Twenty years on, Election feels more relevant than ever

Tracy Flick’s almost thwarted candidacy is an eerie presage of our current political climate.


Patrick Sproull


Twenty years ago, Tracy Flick launched her candidacy for student president and, consequently, a litany of real-world comparisons. Tracy, the brass-necked wiseacre at the heart of 1999’s Election, brilliantly played by Reese Witherspoon, became a perennial teen movie archetype and easy shorthand for ruthless ambition. American voters seemingly see her in Hillary Clinton, Elizabeth Warren, Kirsten Gillibrand; in any blonde, white woman running for President. It’s developed into an insult. Being compared to Tracy Flick is certainly no compliment but given the character’s lofty goals and her tenacity, it begs the question of why she is considered such an unpleasant individual.

In both Tom Perrotta’s novel and Alexander Payne’s film, Tracy is the protagonist despite her grating zeal and underhand tactics. In some form of cinematic Mandela effect, she is often regarded as the villain, her Type A personality being just too much for some people. An alternative hero, and the yang to Tracy’s yin, is Jim McAllister (Matthew Broderick), her well-liked civics teacher and the would-be architect of Tracy’s political demise. Jim noticed something in Tracy, a glimmer of venality so toxic it was worth destroying the aspirations of an underage politics student, and history has let him off the hook.

The characters at the heart of Election are impossible to box in yet it’s difficult not to see the similarities to our current political climate. When retrospectives of Election are published, they equate Jim with Tracy because they are both objectively unappealing characters. Yet Jim’s contempt for Tracy arises from her being groomed by a fellow teacher and his best friend, who was caught and subsequently fired as a result.

That Tracy somehow holds any kind of responsibility in this situation is, naturally, a repellent idea, and is unfortunately not where Jim’s perverted sense of morality ends. He also resents Tracy because he believes she is combining her political savvy with her sexuality to sway him personally. It’s ludicrous to consider Tracy Flick and Jim McAllister as antiheroes of equal standing, and the fact that it’s only more recently that the possibility of Tracy being a victim is being written about speaks to the impossibly high levels of misogyny directed at ambitious women.

The battle for student presidency between Tracy and unwitting jock Paul Metzler speaks to the current state of mainstream politics in a way that is far more depressing than it is faintly amusing. Metzler, unambitious and unengaged, is coerced into running by Jim who believes the easy-going football hero’s popularity will cement the win for him against Tracy, who has been preparing for this for years. The once purely comedic parallels of the charming but unqualified man vying against a stilted but seasoned female politician have followed us all the way up to the present day.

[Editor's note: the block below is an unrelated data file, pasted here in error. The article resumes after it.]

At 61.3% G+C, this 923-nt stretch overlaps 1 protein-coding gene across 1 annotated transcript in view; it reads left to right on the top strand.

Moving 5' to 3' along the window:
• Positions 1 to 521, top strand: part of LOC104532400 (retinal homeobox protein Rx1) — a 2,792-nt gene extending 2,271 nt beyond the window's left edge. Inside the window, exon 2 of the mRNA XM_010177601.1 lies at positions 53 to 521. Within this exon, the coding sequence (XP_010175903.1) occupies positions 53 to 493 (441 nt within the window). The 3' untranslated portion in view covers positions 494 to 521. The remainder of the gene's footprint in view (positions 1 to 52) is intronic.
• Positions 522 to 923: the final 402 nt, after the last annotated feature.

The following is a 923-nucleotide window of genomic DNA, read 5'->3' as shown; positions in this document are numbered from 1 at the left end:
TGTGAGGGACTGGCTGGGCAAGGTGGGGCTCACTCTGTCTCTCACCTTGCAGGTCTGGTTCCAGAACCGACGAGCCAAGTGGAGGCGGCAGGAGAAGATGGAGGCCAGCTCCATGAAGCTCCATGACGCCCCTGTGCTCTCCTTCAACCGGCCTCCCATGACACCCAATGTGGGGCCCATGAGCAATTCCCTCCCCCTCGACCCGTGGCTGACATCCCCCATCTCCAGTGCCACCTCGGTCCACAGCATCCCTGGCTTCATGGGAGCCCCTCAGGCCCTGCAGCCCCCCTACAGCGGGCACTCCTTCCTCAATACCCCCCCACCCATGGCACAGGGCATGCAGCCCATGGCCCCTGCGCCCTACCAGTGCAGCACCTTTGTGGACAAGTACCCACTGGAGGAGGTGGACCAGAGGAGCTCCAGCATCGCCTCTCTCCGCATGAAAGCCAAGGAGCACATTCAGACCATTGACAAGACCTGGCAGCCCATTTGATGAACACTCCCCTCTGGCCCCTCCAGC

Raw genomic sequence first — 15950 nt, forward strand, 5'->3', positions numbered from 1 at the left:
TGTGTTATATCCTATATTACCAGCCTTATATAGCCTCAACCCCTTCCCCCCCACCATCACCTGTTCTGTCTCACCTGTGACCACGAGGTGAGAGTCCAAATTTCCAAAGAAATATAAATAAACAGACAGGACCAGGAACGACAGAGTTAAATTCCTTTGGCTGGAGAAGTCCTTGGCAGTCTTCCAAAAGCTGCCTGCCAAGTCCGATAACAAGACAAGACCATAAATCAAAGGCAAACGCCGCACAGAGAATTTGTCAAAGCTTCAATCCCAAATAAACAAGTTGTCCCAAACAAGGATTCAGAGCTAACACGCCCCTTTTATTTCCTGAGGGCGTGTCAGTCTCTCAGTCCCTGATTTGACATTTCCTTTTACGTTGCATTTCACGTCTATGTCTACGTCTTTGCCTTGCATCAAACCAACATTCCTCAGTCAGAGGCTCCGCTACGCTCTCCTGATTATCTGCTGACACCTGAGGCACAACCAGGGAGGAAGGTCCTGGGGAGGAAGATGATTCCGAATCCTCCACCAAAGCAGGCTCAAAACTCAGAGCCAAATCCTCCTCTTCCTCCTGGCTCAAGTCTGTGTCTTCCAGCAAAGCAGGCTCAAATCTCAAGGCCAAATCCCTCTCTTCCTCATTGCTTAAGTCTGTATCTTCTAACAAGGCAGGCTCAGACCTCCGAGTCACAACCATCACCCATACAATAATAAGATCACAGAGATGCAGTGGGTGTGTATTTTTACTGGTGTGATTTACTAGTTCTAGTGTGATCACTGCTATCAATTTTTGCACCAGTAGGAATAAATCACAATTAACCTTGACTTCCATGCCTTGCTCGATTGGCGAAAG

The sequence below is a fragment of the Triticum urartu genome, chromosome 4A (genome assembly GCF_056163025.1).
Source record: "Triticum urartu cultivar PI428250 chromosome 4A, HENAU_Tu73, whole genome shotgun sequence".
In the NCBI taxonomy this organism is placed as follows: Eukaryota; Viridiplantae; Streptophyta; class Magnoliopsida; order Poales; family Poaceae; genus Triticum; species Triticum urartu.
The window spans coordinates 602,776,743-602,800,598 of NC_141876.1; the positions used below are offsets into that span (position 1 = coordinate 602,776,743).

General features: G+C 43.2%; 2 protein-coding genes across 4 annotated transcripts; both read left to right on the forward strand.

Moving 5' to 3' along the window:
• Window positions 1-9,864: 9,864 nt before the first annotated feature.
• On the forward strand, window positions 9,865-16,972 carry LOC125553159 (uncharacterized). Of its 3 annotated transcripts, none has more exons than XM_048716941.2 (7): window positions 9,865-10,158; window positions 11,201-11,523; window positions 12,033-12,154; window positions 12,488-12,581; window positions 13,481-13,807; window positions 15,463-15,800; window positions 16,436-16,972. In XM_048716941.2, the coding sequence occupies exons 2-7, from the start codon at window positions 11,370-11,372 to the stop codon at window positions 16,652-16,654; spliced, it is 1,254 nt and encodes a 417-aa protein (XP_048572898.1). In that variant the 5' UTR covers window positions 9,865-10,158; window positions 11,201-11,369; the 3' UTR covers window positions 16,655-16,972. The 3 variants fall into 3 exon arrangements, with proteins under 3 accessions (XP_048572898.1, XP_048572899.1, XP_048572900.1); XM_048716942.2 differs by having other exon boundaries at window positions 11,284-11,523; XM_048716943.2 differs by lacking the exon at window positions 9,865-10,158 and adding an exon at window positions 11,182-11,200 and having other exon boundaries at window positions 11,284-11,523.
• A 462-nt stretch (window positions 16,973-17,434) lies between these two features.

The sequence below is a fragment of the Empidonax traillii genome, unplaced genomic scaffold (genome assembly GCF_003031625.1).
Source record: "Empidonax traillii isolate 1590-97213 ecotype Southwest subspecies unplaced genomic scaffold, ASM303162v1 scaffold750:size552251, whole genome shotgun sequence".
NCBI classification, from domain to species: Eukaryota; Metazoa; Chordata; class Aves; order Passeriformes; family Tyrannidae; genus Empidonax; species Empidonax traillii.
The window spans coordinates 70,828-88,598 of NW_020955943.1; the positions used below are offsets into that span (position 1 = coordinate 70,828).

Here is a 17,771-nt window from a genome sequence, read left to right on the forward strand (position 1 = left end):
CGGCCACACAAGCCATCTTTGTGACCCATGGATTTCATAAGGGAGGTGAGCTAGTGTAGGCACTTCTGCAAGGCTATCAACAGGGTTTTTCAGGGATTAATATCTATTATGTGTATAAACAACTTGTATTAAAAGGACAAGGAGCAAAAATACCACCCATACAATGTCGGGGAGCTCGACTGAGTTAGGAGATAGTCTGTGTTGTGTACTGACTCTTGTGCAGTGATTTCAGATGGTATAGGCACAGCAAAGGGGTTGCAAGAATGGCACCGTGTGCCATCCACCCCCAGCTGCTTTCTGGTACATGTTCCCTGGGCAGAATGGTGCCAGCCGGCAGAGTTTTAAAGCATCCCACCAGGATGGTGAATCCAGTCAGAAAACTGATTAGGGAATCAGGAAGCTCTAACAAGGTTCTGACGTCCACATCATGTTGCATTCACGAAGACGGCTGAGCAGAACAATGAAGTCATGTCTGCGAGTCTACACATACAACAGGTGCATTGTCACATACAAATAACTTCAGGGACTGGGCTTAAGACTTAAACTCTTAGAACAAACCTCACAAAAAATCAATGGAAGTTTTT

A key part of pop culture’s vilification of Tracy seems to stem from her stated Republican affiliation. We discover early on that her idols are former news anchor Connie Chung and, most interestingly, Republican stalwart Elizabeth Dole. To cap it off, Election finishes with Jim witnessing Tracy working alongside a congressman from her staunchly red home state of Nebraska. That Tracy is a conservative justifies her being the result of electoral rigging is both baffling and a cheap excuse for misogyny.

Tracy is, of course, no saint and it would be remiss to ignore the fact she acted unethically to win. Immediately prior to the vote she tore down Metzler’s posters in a fit of rage and was luckily saved when Paul’s embittered sister, Tammy took the fall. Tracy’s sunny disposition is tempered by her occasional displays of pent-up fury, accompanied by an animalistic war cry audio cue, which we see during her poster-ripping outburst. That Tracy, despite her flawlessly composed campaign, is victim to unsportsmanlike conduct rounds out her character because to see glimpses of anger against a system that seeks to diminish her and her accomplishments is only human.

It’s revealed in voiceover that Jim harbours his own secret sexual desire for Tracy alongside a general dissatisfaction with the plateauing of his life. His vendetta against the young girl arises from observing her potential and comparing it to his own bleak career trajectory. Nothing summarises Jim’s unadulterated misogyny more than when he spots Tracy, tipped off to her win, jumping with joy. “The sight of Tracy at that moment affected me in a way I can’t fully explain,” he says before rigging the election against her.

Ever since Election was first released, Tracy Flick has been vilified in our collective conscience and it’s a mischaracterisation that needs to be rectified. Perhaps only when a woman breaks through the thickest glass ceiling and into the Oval Office will Tracy Flick finally receive the vindication she deserves.

Published 14 Sep 2019

Tags: Alexander Payne Matthew Broderick Reese Witherspoon

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